Nghi Vho’s The Empress and Salt and Forture won the IAFA’s Crawford Award.
Writers, Writing, Reading, Books:
Crime Reads looks at the fine art of dopplegangers and imposters.
In consultation with the publisher, the estate of Dr Seuss decided to let six underselling books of the children’s book author go out of print, prompting a frenzy of anguished screams of “cancel culture.” Two of the books haven’t sold in years, and one sold 5,000 copies in the last year.
File 770 devoted an article to variant covers of several prominent Marvel comic books.
The Author’s Guild released an open letter to the Department of Justice urging them to reject the proposed merger of Simon & Schuster with Penguin Random House.
At least once a year LitHub provides a roundup of bad covers. This year they have much to be proud of, delivering inappropriate and terrible, and terribly inappropriate covers of classic works in the public domain.
John Varley has been released from the hospital following heart surgery. His partner posted an update on Varley’s site. (h/t to File770.)
On Whatever, John Scalzi celebrates Jane Yolen’s 400 published books.
Con-Tinual’s Hot Off the Press Panel tonight includes me. I have no idea how good it is, but I really liked the other writers on it with me. I’ll link to it as soon as it goes live.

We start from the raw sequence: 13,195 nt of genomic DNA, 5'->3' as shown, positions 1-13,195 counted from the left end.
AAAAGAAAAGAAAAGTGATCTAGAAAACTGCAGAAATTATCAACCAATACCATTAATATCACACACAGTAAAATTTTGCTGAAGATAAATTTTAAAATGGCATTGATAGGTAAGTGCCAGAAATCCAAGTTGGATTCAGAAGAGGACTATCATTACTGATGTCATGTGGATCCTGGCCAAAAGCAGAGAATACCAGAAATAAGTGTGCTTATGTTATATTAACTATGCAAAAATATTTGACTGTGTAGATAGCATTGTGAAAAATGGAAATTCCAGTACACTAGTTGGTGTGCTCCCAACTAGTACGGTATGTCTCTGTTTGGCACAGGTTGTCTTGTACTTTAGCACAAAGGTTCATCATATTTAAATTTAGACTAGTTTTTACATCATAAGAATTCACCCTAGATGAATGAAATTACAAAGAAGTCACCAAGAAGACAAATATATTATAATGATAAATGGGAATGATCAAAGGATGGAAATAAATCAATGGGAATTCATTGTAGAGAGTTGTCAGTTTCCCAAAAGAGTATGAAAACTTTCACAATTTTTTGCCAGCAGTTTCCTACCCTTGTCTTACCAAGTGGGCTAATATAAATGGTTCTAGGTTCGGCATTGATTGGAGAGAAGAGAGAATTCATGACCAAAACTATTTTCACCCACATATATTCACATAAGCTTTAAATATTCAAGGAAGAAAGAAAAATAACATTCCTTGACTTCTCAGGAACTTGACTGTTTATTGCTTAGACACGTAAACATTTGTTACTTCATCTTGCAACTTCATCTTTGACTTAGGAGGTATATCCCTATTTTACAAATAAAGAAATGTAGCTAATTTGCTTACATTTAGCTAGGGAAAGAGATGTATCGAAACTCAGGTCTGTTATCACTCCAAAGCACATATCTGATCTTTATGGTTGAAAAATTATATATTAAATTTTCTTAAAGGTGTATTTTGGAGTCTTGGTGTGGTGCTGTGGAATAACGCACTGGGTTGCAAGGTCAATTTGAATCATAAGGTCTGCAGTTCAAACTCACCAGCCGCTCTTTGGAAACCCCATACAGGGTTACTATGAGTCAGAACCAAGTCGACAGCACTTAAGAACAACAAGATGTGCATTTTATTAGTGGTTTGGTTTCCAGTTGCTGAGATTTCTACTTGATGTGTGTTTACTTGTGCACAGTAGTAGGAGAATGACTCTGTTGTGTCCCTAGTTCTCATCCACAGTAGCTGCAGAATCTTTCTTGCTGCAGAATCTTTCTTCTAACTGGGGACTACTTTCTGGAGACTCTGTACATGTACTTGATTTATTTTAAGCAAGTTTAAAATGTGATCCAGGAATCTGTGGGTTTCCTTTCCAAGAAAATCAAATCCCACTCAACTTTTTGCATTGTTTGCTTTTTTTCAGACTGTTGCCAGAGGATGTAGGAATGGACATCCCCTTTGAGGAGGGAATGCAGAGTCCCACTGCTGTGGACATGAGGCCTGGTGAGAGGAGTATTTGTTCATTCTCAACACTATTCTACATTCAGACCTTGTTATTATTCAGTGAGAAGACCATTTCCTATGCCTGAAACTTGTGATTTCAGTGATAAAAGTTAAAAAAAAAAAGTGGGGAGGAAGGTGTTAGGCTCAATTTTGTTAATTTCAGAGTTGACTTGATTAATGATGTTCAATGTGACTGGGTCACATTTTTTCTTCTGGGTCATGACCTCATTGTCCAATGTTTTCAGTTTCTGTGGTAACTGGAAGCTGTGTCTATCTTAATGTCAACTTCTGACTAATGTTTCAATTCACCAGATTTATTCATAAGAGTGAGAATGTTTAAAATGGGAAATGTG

NASA named the Perseverance landing site on Mars after Octavia Butler.
Forbes devoted an article to a Twitter dust-up between Patton Oswald and Scott Baio. This seems like a strange article fori, but some of the tweets are funny, so here it is. John Scalzi gets a mention further in. (The story may fall behind a payroll for some viewers.)
This link from 2018 will help you in your search for the perfect banana.
In case you were running out of things to worry about, let me introduce you to the exploding gas craters of Siberia. In spite of a typo in the first line (should it be “peninsula?”) it’s pretty interesting.
Apologies if I’ve already provided this update; expert conclude that the animals photographed in Tasmania were not thylacines but most likely pademelons.
Scientists in Antarctica found life where there was no reason to expect to. My favorite line in this article is, “Not to tell life its business, but it had no right being here.”
We’re heading into our second pandemic spring, and even if lockdown is modified in 2021, you might find a renewed interest in gardening this year (just like you did last year). Atlas Obscura offers you heirloom seed companies and a chance to experiment with your produce.